committee – President Obama campaigned in favor of such parallel trade for
pharmaceutical drugs.)

Some Intellectual Property organizations are beginning to create the
capacity to evaluate intellectual property policy in the same way they
evaluate other government policies, such as the regulation of environmental
pollution – another activity that imposes both benefits and costs. Both
WIPO and the USPTO have created offices for economists to contribute to
policy discussions. USTR might want to do the same.

The Special 301 Committee could also begin to organize its work in ways
that allow various stakeholders and experts to engage each other in
transparent debates over the evidence that supports various policy norms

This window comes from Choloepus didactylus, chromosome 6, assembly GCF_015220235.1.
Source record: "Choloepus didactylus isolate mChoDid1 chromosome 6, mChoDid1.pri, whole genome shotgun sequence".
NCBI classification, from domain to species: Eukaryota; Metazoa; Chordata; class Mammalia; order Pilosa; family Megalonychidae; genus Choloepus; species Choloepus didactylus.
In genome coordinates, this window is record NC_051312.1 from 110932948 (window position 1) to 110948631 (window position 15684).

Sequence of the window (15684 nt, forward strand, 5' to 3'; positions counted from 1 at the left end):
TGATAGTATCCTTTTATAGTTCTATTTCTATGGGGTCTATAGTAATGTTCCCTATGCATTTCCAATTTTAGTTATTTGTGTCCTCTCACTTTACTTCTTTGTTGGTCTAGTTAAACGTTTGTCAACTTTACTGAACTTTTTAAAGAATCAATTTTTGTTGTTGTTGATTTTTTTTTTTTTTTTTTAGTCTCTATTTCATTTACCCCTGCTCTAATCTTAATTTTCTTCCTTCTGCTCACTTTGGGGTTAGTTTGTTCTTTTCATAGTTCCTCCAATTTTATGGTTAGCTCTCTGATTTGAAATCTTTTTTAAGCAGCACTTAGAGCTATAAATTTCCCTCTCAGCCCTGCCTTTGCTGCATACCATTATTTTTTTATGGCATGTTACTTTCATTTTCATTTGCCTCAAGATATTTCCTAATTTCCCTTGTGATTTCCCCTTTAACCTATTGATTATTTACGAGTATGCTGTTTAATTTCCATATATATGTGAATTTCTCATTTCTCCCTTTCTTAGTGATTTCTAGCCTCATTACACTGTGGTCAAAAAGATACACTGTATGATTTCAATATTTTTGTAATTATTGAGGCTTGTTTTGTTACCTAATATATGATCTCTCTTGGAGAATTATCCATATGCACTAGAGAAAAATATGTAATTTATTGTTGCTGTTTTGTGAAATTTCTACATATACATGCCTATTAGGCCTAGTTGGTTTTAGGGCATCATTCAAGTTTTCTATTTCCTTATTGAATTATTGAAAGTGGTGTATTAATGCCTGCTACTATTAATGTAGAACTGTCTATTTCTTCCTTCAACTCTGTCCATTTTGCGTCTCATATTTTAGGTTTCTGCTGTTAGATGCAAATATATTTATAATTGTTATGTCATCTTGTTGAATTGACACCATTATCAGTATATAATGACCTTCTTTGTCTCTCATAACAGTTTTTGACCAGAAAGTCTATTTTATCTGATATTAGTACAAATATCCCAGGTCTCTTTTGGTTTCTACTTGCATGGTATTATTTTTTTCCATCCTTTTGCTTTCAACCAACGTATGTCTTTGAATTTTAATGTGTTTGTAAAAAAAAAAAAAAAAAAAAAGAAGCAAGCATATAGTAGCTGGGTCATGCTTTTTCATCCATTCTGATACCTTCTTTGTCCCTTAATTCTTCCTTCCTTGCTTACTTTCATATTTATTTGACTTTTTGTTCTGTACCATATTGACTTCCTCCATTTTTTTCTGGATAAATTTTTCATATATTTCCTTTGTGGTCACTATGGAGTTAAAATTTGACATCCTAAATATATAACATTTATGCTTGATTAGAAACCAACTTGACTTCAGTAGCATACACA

promoted in the Special 301 reports. For example, if the Special 301
Committee could get out from underneath its annual review work load, it
might have time to open an inquiry into the best policy for dealing with
test data protection, given the complex ethical and economic issue at
stake, and attempt to explain what objectives we are trying to achieve, and
debate how best those objectives can be achieved.

*3. Least Developed Countries Should Not be Required to Grant or Enforce
Patents on Medicines.*

For a number of years, the Special 301 Report has indicated it expects
Least Developed Countries to comply with TRIPS obligations, including the
granting of patents on pharmaceutical drugs. This year the Special 301
Report should express a new policy, that supports indefinite extensions of
that deadline.

*4. The Protection of Consumers*

KEI, like many other public health groups, objects to efforts in the
Special 301 list to bully countries to adopt patent extensions, gut price